From Public to Private: Building Bridges at the NLC Capstone Leaders Forum
City leaders and the private sector must collaborate for our cities to succeed. NLC’s Capstone Leaders Forum brought together public- and private-sector thought leaders to discuss issues ranging from addressing the workforce skills gap to the importance of data.
For local leaders, making their communities economically successful is often at the top of their to-do lists. Not only are they responsible for attracting new business to their city, but they also act as the convener, the entity that helps unite citizens with the private sector. For a city to thrive, all three parties need to work in tandem — which is why the National League of Cities (NLC) works with corporate partners, connecting local governments with private-sector thought leaders.
These critical connections were the focus of the second annual NLC Capstone Leaders Forum. Held in beautiful San Diego, California, May 10–12, the forum provided our capstone and enterprise partners and NLC leadership with the opportunity to exchange ideas across the public and private sectors, share emerging trends, and examine noteworthy innovations from across the country.
Nine of our top corporate partners and representatives from 17 cities met to discuss a wide range of topics, from addressing the workforce skills gap to the importance of data. Here are a few of the discussion highlights:
Promoting Economic Mobility and Opportunity
NLC President and Cleveland Councilmember Matt Zone and NLC Institute for Youth, Education, and Families Executive Director Cliff Johnson challenged participants to think about how they can work together to champion the mission of the Economic Mobility and Opportunity Task Force. The primary role of the task force is to promote economic growth through partnerships and programs to help foster new, more skilled workforces in America's cities.
The participants concluded that there are three essential parties that need to be present at the table: cities, academic/educational institutions, and private-sector businesses. Working together, these three groups can design programs and resources to help close the workforce skills gap.
Mayor Mark Stodola of Little Rock, Arkansas, believes that once these programs are in place, the main challenge will be effective outreach to the target constituent groups. Councilmember Gerri Schroder from Henderson, Nevada, further asserted that in order for the programs to be successful we need to promote a sense of community and purpose around these outreach programs. Another critical hurdle is determining who is best suited to convene cooperation between these three groups — a decision that will vary city-by-city.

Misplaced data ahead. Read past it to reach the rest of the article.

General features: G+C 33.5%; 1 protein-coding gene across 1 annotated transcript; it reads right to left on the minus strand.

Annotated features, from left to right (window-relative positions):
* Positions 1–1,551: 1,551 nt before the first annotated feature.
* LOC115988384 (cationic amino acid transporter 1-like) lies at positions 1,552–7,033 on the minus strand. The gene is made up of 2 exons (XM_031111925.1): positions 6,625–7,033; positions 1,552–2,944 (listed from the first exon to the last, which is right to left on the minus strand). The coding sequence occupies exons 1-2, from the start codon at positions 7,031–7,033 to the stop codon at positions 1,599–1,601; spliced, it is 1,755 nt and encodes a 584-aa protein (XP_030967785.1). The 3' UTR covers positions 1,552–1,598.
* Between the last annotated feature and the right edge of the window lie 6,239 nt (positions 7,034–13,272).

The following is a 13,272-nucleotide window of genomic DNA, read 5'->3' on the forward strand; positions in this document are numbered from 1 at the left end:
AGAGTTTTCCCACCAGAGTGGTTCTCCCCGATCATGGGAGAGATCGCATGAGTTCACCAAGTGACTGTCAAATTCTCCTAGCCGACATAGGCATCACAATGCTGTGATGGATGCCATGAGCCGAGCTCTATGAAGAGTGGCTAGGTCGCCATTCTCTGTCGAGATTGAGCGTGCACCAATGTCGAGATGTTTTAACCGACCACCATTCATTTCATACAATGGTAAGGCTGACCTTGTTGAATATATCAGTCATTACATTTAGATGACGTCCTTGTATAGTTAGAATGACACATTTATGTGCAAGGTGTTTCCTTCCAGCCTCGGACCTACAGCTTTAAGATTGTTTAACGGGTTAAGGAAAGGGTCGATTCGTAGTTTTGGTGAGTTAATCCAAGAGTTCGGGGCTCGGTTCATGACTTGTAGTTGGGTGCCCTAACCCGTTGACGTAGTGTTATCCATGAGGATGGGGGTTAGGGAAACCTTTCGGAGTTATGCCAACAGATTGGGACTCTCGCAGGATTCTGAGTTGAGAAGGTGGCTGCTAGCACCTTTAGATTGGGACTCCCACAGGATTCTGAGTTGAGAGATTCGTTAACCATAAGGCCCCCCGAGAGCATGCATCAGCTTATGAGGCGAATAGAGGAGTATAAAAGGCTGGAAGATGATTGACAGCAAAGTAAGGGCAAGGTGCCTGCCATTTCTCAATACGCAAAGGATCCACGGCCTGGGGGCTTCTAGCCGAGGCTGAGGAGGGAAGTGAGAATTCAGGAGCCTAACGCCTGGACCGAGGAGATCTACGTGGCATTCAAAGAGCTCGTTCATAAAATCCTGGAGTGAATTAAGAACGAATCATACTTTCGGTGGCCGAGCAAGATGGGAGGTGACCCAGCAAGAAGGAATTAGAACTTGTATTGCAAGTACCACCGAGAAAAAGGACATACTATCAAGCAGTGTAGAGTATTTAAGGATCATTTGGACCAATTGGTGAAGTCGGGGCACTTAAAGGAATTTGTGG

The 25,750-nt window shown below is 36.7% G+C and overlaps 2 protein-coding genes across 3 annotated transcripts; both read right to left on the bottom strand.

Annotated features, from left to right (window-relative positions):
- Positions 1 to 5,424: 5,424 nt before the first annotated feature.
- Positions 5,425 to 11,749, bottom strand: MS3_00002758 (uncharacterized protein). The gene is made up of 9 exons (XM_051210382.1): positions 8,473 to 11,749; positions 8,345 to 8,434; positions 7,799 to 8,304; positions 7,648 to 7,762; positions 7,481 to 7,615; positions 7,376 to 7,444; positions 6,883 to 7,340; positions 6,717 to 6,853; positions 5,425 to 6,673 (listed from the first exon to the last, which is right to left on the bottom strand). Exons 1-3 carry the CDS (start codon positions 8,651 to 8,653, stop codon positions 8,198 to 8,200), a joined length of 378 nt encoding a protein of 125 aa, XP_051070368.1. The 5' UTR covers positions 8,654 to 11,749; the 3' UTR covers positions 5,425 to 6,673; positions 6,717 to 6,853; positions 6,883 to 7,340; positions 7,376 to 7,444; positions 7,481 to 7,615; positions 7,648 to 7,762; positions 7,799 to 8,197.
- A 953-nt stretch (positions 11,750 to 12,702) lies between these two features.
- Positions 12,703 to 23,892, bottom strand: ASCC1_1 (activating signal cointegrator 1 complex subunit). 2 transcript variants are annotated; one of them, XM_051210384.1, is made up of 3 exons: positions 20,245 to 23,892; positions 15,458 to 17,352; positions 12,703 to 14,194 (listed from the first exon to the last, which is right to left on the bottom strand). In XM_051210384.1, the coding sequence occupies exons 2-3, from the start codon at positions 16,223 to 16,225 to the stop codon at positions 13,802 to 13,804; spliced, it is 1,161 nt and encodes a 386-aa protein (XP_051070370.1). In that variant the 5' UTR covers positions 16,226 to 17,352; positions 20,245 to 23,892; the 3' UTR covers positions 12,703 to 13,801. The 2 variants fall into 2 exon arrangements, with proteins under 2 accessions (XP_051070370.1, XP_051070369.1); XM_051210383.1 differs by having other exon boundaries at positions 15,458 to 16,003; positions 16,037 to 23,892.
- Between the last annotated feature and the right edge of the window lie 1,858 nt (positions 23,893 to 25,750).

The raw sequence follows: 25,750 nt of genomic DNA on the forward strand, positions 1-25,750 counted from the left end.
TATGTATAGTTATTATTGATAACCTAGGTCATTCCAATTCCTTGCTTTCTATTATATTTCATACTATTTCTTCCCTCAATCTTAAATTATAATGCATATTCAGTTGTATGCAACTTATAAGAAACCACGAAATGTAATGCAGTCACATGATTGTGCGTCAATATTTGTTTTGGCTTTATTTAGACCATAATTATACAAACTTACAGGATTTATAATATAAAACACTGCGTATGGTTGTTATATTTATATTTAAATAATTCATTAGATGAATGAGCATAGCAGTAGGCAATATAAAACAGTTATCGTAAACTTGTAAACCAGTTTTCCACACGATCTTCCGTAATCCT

Federal Advocacy and Creating Diverse Coalitions
While NLC's mission at the city level remains the same, a change in our approach to federal advocacy is necessary as we work with the new administration. The Trump Administration is largely focused on policies driven by business interests, and city advocates need to adjust their strategy accordingly.
NLC Senior Executive and Director of Federal Advocacy Irma Esparza Diggs emphasized that now is the time to create diverse coalitions with businesses across a wide range of sectors. Corporations partner with NLC because they believe in our mission of building better communities, but they also recognize that thriving communities are better for business. Many of the same issues that are important to corporations — marketplace fairness, tax reform and infrastructure funding, for example — are also the priorities and concerns of cities. Policy decisions affect us all, and NLC partnerships help create strong and diverse coalitions that serve as a powerful, unified voice on Capitol Hill.
The Power of Data
Another key topic discussed at the forum was the value of research and data for our partners. NLC Senior Executive and Center for City Solutions Director Brooks Rainwater led a formative discussion on how NLC can better serve its partners by conducting specific research and gathering data to support their missions and initiatives. Nicole Rongo, vice president of marketing and acquisitions at CGI Communications, argued that while data collection is important, the data also needs a story behind it. Using data to support a story is an essential way to educate the public. Cindy Stewart, vice president of the International Council of Shopping Centers, agreed that data can be used to help overcome assumptions or perceptions, further enhancing the narrative. In this way, data becomes relatable, promoting real policy change at the local level.
Throughout all the discussions at the forum, one idea consistently rose to the forefront: the critical importance of building strong partnerships between the public and private sectors. The power these partnerships create at the local level strengthens communities and greatly increases economic opportunity and success for city residents across the country.
About the author: Lauren Bradley is the senior associate for strategic partnerships at the National League of Cities.